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Date: Sat, 4 Jan 2014 12:09:59 +0400
From: Solar Designer <solar@...nwall.com>
To: discussions@...sword-hashing.net
Subject: Re: [PHC] Weakness in keystretch hashing, and a solution (I think)

On Fri, Jan 03, 2014 at 11:27:49AM -0500, Bill Cox wrote:
> The lower bound on area*time for an attacker is too low for my current
> "keystretch" hash.  I'll have to make modifications.  I don't know if it's
> helpful to discuss this sort of thing here, but just in case other PHC
> entries have similar weaknesses, there's still a month for authors to fix
> them.  I suspect the other authors consider this a rookie mistake :-)

Thank you for posting about this in here!

> The great thing about memory-hard KDFs is that the longer you run them, not
> only will an attacker have to also run longer, but he will also have to pay
> for more memory.  This is the key advantage vs other KDFs.  An attacker can
> always choose to use less memory than the user, and instead recompute the
> missing data on-the-fly as needed during hashing.  To insure that an
> attacker has a lower bound on area*time, it is critical for a memory-hard
> KDF to increase in runtime by at least a factor of n, when an attacker
> tries to use 1/n of the memory.  Scrypt has this property, though I suspect
> that an attacker using maybe 30% of the memory will reduce his cost*time
> per guess by something like 2X.  That factor hit's a wall quickly, however,
> and the minimum cost*time that he must pay is still very effective.

Right.  For scrypt, extreme TMTO gives a reduction in area*time of up to
4x if we count both of SMix's loops and assume that the attacker somehow
doesn't use CodesInChaos' attack on the first loop (e.g., because of the
also non-negligible area usage by the many cores or because of not
having more cores in a pre-existing device), or 2x on the second loop
alone.  scrypt at TMTO factor of 5 (so 20% memory usage) runs almost
exactly 2x slower on one core than scrypt at full memory usage, so this
is a cost reduction of 2.5x for this example.  And yes, this hits a wall
quickly, never exceeding 4x.

> For my current keystretch hash, I only have 64 bytes of state to generate
> the next memory "page" (just my word for a small block of memory) of
> memory, which I set to 16KB normally, plus a random previous page.  An
> attacker could keep only the 64 bytes per 16KB page, with a memory
> reduction of 256X.  To generate the next page, he must generate the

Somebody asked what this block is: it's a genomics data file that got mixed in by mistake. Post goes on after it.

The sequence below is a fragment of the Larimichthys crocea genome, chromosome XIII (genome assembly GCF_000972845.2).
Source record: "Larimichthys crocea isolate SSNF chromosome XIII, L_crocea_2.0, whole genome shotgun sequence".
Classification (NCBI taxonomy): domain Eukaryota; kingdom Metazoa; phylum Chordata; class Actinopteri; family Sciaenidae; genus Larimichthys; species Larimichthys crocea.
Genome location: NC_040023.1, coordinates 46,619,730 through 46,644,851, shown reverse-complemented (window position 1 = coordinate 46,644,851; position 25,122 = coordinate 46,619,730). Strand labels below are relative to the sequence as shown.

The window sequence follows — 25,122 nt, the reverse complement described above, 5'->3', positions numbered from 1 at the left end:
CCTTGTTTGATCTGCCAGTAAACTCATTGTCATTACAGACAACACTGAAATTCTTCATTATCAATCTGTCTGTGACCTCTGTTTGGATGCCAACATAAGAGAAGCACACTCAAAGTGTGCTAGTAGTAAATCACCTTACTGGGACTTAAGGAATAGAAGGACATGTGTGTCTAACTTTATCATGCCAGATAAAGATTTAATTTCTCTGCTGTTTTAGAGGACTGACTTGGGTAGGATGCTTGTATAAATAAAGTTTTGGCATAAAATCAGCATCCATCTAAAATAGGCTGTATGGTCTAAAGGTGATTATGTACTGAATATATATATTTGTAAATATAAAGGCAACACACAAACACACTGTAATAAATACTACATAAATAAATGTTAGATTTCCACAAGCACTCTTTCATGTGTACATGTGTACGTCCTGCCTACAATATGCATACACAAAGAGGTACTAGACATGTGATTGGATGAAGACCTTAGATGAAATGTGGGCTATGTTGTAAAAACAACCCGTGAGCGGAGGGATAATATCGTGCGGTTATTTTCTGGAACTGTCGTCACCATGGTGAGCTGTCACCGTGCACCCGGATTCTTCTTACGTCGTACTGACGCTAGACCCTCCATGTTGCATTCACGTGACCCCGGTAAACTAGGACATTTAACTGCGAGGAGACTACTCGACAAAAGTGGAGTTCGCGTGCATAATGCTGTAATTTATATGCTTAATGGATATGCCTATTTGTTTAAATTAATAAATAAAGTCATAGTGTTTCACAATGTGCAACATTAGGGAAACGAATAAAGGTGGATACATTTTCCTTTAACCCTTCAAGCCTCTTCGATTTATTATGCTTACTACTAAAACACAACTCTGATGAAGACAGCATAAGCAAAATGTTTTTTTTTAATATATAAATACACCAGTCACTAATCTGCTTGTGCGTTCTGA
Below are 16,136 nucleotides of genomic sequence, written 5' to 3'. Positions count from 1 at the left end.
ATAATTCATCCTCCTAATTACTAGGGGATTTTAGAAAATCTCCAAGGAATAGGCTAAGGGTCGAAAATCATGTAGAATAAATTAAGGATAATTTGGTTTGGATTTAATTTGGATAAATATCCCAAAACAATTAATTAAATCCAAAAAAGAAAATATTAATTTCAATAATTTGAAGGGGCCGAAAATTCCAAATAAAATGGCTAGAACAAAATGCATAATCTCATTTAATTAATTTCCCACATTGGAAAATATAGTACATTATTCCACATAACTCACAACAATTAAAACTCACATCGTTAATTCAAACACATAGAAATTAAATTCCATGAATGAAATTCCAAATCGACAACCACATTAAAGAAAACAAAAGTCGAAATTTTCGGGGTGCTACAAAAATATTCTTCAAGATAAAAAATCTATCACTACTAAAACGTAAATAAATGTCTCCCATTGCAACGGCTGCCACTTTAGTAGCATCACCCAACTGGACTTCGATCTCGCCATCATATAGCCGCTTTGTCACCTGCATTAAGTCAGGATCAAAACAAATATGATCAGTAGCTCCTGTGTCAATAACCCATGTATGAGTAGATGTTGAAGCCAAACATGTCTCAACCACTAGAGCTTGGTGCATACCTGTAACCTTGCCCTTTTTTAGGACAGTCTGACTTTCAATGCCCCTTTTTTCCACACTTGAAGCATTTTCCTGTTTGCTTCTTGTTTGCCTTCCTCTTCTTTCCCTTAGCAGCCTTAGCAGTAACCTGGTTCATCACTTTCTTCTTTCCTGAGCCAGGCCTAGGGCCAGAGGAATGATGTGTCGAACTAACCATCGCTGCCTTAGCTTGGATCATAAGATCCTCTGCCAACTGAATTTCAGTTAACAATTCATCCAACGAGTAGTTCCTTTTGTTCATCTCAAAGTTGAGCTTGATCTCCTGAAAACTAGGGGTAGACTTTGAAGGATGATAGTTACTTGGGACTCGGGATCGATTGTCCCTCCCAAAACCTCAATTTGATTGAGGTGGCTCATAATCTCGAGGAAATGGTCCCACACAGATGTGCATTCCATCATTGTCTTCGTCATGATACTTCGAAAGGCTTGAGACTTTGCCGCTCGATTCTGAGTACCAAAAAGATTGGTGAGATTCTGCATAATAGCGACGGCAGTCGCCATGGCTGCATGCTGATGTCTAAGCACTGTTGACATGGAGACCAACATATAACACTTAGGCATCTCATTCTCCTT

> previous random page, which depends on a random previous page and so on.
>  There are an average of log2(numPages) that he must compute, which isn't
> strong enough to be considered memory-hard.  An device using minimum memory
> (1/256th) would be much more cost effective for an attacker than what he
> would have to build to attack scrypt.  Logarithmic runtimes are good for
> attackers.

How did you arrive at log2(numPages)?  Is this assuming that the
attacker keeps a certain number of full pages (perhaps some function of
numPages) and thus only recomputes the missing random pages until
finally hitting a present one?  If so, why don't you count those pages
towards attacker's memory usage?

> The simplest fix I see is to increase the state used to compute pages to
> the page length or more (scrypt uses 2X).

Where do you see scrypt using 2x?  The size of "X" in scrypt is the same
as its block size.

> Does anyone see any other weaknesses in my simple approach of generating
> "pages" sequentially from random previous pages, with a very simple hash
> and a page of key state that updates with each page generated?

I currently don't, but I haven't given this enough thought.

> Some thoughts: later pages are accessed less than early pages, but why do I
> care?  If the attacker has to keep later pages in RAM, we've won.

This makes sense, but the attacker may have multiple types of RAM (e.g.
local to the cores vs. far away).  For later pages that are less likely
to ever be read, they may be sent to the far-away memory, thereby
leaving more of the very limited area close to the cores for use for
portions that are more likely to be randomly read from.  This works well
if the address to physical memory location mapping is static (e.g.
hard-wired in the circuit).

That said, you're right that requiring some relatively unlikely to be
read memory is better than not requiring it at all.  It's just that the
advantage from continuing to fill memory after time/2 is less than 2x,
and it is unclear where in the 1x to 2x range it is.  To make matters
worse, this issue arises within the first time/2 iterations as well, as
with your current approach accesses are non-uniform even within the
first half of the allocation and running time.  Thus, it is not clear
whether the total cost is even in the 1x to 2x range, or possibly below
1x of scrypt's.  We avoid this in escrypt by ensuring uniform access
after time/2 (this gives us the 1x scrypt baseline), as well as closer
to uniform access before time/2 (this probably gives us nearly 1.33x
scrypt, but with no guarantee).

In other words, assuming same memory latency and cost (and other costs,
such as routing and access ports), your approach has 2x higher area*time
than scrypt, and escrypt's is exactly 4/3 of scrypt.  (For same running
time.)  However, with the unknowns considered (which may be affecting
the time factor via latency and the area factor via other aspects),
things become unclear, and escrypt's approach provides better assurance
(while possibly only 2/3 of NOELKDF's attack cost in many real-world
scenarios, I admit).

Building upon scrypt, I wanted to stay strictly no worse than it rather
than merely likely no worse in many real-world scenarios.

Alexander

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